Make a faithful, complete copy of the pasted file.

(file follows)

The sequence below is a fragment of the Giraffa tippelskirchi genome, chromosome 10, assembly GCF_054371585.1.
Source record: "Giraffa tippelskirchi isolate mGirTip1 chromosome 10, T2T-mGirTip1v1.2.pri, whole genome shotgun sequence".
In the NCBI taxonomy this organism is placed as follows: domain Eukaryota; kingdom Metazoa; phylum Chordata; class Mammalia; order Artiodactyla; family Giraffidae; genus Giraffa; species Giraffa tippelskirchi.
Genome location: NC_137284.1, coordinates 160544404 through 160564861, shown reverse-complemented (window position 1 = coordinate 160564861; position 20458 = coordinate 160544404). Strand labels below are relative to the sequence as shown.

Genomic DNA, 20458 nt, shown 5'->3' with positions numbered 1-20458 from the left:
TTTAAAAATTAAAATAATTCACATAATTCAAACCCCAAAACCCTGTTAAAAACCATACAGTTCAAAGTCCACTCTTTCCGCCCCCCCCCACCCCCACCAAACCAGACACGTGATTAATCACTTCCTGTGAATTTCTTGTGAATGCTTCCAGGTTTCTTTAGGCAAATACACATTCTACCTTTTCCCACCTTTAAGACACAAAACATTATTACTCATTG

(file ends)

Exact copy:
The sequence below is a fragment of the Giraffa tippelskirchi genome, chromosome 10, assembly GCF_054371585.1.
Source record: "Giraffa tippelskirchi isolate mGirTip1 chromosome 10, T2T-mGirTip1v1.2.pri, whole genome shotgun sequence".
In the NCBI taxonomy this organism is placed as follows: domain Eukaryota; kingdom Metazoa; phylum Chordata; class Mammalia; order Artiodactyla; family Giraffidae; genus Giraffa; species Giraffa tippelskirchi.
Genome location: NC_137284.1, coordinates 160544404 through 160564861, shown reverse-complemented (window position 1 = coordinate 160564861; position 20458 = coordinate 160544404). Strand labels below are relative to the sequence as shown.

Genomic DNA, 20458 nt, shown 5'->3' with positions numbered 1-20458 from the left:
TTTAAAAATTAAAATAATTCACATAATTCAAACCCCAAAACCCTGTTAAAAACCATACAGTTCAAAGTCCACTCTTTCCGCCCCCCCCCACCCCCACCAAACCAGACACGTGATTAATCACTTCCTGTGAATTTCTTGTGAATGCTTCCAGGTTTCTTTAGGCAAATACACATTCTACCTTTTCCCACCTTTAAGACACAAAACATTATTACTCATTG